The Bunion Shoes by Sharon O’Donnell

Hey, I know that boots of all lengths and shapes are all the fashion rage right now, and most women seem to have at least two pair, maybe more. So am I an old fuddy-duddy if what I really want in footwear fashion is shoes that won’t hurt the bunion on my left foot — it’s just a moderate one as the podiatrist says and surgery is only needed if it really, really bothers me. But ‘really bothering someone” is a relative term because what bother one person a lot might not bother another person that much. I decided to put off surgery since the memories of my back surgery in August of 2008 are still fresh in mind, though the scar on my neck has faded. And of course, doctors would not have to go through the front of my neck to get to my bunion as they did to repair my C6-C7 vertebrae (though stranger things have been known to happen, I guess!). My foot problem was caused by years of high arches and being on my feet a lot, especially for the past 10 years when I taught writing classes in schools part-time.

It was after teaching one of these series of classes (3-5 hour long classes in a day and constantly standing and walking through the classroom to be animated) that I drove immediately to the shoe store. It was October, and I hadn’t taught all summer, during which time I’d been wearing sandals that never rubbed against the bunion. OMG, by the end of the day of teaching, I could barely walk. On the advice of friends who spend more money on shoes than I usually do, I went straight to a store in the mall that sells European shoes that give much more support to feet than most shoes do. Ahhhh. That was the day that I found — as I’ve come to fondly call them — my bunion shoes. I had no pain the rest of the week, and I’ve rarely worn anything else since then.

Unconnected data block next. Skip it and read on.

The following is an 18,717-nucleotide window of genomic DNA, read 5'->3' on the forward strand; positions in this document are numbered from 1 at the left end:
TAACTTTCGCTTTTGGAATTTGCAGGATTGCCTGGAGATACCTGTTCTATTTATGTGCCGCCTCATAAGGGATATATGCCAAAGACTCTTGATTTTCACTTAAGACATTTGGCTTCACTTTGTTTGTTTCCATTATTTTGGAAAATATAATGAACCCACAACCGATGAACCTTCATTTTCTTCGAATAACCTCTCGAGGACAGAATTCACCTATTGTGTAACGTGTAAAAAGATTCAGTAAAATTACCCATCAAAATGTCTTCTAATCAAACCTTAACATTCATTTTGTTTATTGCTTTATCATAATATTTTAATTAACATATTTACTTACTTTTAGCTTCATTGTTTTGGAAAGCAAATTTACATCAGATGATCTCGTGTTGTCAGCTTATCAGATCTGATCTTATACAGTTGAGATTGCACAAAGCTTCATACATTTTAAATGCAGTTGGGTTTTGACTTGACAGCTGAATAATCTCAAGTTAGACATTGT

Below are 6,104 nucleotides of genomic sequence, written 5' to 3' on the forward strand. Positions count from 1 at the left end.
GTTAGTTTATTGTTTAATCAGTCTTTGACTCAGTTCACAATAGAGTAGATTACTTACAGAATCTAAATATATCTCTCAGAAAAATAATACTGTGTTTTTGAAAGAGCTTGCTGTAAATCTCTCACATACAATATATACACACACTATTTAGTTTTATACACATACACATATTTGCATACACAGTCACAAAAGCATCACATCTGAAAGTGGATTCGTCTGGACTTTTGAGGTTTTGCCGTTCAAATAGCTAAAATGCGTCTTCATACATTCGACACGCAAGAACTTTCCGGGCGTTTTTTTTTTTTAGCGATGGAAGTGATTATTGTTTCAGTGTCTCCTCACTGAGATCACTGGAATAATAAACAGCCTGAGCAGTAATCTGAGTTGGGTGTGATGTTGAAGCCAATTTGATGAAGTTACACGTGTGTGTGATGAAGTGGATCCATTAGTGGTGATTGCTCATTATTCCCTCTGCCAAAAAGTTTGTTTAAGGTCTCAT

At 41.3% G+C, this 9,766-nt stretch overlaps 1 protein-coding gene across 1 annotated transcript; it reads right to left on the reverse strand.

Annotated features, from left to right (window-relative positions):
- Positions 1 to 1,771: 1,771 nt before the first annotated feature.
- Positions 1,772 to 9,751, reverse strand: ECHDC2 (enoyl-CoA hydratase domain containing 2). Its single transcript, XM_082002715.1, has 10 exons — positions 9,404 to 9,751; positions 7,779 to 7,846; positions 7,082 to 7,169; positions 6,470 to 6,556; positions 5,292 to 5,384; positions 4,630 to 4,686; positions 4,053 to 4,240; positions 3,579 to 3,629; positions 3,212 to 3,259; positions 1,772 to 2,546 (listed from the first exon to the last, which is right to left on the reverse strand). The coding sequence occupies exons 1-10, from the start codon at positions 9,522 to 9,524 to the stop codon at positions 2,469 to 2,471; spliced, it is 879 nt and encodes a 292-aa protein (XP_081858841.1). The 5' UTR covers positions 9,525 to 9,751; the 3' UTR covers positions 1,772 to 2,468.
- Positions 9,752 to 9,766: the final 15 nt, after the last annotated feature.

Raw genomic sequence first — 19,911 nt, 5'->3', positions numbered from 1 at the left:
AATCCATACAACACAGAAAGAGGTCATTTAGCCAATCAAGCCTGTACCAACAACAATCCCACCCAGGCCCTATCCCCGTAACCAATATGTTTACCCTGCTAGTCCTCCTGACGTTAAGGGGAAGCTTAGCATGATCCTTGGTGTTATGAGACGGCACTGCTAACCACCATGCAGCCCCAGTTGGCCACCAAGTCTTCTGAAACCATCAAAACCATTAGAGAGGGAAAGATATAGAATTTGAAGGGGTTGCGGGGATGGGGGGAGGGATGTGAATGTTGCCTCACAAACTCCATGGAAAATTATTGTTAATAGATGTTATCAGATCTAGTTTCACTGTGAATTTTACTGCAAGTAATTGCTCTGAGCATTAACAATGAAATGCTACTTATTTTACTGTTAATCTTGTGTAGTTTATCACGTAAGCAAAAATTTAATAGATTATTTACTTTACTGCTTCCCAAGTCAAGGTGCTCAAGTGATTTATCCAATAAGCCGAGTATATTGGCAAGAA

The bunion shoes don’t look bad — kind of like a fashionable clog — but they definitely aren’t the fashionable boots so in vogue right now. I did buy a pair of boots to only be worn in situations when I will not have to wear them for longer than 3 hours and will remain sitting for most of that time. Which pretty much means I can wear my boots to movies — movies which are so dark nobody can see my boots anyway. Oh well.

As I shopped this Christmas and from time to time encountered women trying on boots, some of them obviously not being successful in finding a comfortable pair, I almost leaned over and said, “Psst, hey you you, forget the boots and buy the bunion shoes.” Yet, I refrained. A complete stranger spouting the merits of bunion shoes might come off as just a bit weird.

No, bunion shoes aren’t especially sexy and certainly indicate that I’m no spring chicken anymore, but I have no qualms about being honest and open about things like bunions and shoe comfort. I know there are lots of women who can relate who would like to know they don’t have to wear the boots and grin and bear the pain. Go for the bunion shoes, ladies. You’ll be glad you did.

  1. One Response to “The Bunion Shoes by Sharon O’Donnell”

  2. OK. What shoes are they? Danskos? Bjorns? Keens? I don't have bunions, but I walk about three miles a day in the city, and I hate wearing running shoes, which are way too cold this time of year anyway….I need some good shoes. Ugly or not.

    By Laura Houston on Jan 3, 2011